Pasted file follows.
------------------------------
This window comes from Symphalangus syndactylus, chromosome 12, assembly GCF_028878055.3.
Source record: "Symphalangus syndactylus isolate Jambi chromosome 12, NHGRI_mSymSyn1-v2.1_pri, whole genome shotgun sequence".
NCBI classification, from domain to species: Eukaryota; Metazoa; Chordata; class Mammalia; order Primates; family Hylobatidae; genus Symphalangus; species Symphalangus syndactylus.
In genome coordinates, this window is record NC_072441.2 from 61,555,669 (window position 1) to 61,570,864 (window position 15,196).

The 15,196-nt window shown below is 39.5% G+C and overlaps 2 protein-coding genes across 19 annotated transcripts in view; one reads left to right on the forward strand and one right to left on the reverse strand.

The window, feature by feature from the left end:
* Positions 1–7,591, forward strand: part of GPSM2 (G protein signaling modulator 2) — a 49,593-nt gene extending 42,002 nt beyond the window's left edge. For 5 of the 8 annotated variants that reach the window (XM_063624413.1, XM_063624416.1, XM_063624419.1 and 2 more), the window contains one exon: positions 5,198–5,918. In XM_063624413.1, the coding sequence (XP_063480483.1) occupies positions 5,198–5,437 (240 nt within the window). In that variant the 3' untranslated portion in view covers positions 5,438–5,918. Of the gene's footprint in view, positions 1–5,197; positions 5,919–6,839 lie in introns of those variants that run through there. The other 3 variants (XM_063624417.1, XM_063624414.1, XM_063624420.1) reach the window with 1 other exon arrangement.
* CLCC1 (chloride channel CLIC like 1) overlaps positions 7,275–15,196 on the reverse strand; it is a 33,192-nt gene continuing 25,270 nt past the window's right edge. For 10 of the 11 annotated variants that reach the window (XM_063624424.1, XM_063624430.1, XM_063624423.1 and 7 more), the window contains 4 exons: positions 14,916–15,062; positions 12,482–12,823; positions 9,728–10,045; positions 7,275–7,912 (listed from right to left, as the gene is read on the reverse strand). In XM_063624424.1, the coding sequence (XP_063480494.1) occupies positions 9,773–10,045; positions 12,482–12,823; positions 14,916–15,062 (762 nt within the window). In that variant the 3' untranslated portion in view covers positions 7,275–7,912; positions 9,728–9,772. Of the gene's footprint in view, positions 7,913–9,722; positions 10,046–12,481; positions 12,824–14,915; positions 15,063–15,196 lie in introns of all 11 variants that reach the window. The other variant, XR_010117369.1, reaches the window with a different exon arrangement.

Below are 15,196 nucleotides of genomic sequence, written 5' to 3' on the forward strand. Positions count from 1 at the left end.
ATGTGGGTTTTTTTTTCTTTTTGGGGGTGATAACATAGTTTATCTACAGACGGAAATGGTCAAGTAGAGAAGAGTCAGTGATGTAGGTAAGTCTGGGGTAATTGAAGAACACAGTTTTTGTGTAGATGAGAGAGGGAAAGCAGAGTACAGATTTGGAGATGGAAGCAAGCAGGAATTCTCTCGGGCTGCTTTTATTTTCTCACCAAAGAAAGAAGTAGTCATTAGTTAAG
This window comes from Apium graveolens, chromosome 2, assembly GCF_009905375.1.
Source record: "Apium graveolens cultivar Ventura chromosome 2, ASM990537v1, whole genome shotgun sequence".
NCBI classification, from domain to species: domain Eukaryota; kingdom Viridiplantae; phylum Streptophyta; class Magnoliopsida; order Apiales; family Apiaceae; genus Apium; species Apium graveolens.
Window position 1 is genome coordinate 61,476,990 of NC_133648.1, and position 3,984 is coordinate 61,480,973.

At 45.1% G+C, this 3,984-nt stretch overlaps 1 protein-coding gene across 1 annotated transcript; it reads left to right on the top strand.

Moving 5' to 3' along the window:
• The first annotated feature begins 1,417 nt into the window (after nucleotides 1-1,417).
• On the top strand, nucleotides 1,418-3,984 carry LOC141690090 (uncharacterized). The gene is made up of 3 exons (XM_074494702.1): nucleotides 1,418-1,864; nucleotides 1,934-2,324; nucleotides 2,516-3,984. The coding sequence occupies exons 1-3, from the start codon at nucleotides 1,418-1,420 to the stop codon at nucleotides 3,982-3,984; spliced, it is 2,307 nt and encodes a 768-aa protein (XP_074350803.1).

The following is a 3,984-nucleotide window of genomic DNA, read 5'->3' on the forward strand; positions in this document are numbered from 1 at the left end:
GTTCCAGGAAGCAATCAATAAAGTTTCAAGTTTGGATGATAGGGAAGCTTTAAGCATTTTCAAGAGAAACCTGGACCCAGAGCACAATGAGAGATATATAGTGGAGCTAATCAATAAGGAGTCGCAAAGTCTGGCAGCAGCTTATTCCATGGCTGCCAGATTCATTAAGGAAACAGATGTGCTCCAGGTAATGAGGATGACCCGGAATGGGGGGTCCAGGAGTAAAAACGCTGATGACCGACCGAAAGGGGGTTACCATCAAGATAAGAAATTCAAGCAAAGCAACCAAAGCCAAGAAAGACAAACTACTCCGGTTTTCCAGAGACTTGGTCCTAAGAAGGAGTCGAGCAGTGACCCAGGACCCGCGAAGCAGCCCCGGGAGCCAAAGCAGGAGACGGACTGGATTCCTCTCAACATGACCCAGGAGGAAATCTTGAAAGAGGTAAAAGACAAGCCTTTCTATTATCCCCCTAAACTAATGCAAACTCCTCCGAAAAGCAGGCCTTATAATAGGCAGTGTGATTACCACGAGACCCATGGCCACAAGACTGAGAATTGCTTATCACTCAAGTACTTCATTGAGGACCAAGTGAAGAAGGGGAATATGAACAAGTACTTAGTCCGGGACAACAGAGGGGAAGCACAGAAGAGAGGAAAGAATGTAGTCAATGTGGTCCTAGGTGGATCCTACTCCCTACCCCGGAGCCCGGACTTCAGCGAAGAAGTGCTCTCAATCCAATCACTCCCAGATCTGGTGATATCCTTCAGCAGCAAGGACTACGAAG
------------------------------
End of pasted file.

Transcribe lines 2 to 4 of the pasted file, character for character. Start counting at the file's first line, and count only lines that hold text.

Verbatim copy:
Source record: "Symphalangus syndactylus isolate Jambi chromosome 12, NHGRI_mSymSyn1-v2.1_pri, whole genome shotgun sequence".
NCBI classification, from domain to species: Eukaryota; Metazoa; Chordata; class Mammalia; order Primates; family Hylobatidae; genus Symphalangus; species Symphalangus syndactylus.
In genome coordinates, this window is record NC_072441.2 from 61,555,669 (window position 1) to 61,570,864 (window position 15,196).